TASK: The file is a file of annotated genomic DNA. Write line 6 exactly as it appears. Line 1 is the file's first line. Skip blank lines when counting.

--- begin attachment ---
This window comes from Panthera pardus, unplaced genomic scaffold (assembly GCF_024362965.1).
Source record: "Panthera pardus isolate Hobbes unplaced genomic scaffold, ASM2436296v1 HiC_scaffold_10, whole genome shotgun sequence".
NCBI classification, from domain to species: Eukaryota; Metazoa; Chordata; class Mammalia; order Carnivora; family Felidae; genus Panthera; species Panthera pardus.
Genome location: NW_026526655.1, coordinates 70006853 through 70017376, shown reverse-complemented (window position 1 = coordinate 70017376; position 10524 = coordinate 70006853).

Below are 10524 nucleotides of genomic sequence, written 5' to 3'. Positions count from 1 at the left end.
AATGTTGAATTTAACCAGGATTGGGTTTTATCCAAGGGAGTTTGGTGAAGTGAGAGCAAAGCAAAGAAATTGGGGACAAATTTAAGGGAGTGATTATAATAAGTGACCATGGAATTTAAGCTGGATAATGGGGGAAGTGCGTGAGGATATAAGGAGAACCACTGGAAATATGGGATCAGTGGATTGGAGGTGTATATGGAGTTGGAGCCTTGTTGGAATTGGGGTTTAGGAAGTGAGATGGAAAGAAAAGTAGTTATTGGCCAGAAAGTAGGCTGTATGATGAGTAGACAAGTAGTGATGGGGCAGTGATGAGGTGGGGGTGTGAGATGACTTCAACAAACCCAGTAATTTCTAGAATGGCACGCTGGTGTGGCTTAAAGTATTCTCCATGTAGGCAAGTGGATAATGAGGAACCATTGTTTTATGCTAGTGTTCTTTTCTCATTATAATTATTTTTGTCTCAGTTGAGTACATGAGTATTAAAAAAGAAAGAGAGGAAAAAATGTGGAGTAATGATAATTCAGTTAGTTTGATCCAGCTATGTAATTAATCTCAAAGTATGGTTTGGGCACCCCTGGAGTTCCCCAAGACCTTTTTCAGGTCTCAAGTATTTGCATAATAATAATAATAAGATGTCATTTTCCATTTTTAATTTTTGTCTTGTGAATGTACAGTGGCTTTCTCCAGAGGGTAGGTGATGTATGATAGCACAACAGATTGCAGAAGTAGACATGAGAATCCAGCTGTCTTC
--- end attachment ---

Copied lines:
AATGTTGAATTTAACCAGGATTGGGTTTTATCCAAGGGAGTTTGGTGAAGTGAGAGCAAAGCAAAGAAATTGGGGACAAATTTAAGGGAGTGATTATAATAAGTGACCATGGAATTTAAGCTGGATAATGGGGGAAGTGCGTGAGGATATAAGGAGAACCACTGGAAATATGGGATCAGTGGATTGGAGGTGTATATGGAGTTGGAGCCTTGTTGGAATTGGGGTTTAGGAAGTGAGATGGAAAGAAAAGTAGTTATTGGCCAGAAAGTAGGCTGTATGATGAGTAGACAAGTAGTGATGGGGCAGTGATGAGGTGGGGGTGTGAGATGACTTCAACAAACCCAGTAATTTCTAGAATGGCACGCTGGTGTGGCTTAAAGTATTCTCCATGTAGGCAAGTGGATAATGAGGAACCATTGTTTTATGCTAGTGTTCTTTTCTCATTATAATTATTTTTGTCTCAGTTGAGTACATGAGTATTAAAAAAGAAAGAGAGGAAAAAATGTGGAGTAATGATAATTCAGTTAGTTTGATCCAGCTATGTAATTAATCTCAAAGTATGGTTTGGGCACCCCTGGAGTTCCCCAAGACCTTTTTCAGGTCTCAAGTATTTGCATAATAATAATAATAAGATGTCATTTTCCATTTTTAATTTTTGTCTTGTGAATGTACAGTGGCTTTCTCCAGAGGGTAGGTGATGTATGATAGCACAACAGATTGCAGAAGTAGACATGAGAATCCAGCTGTCTTC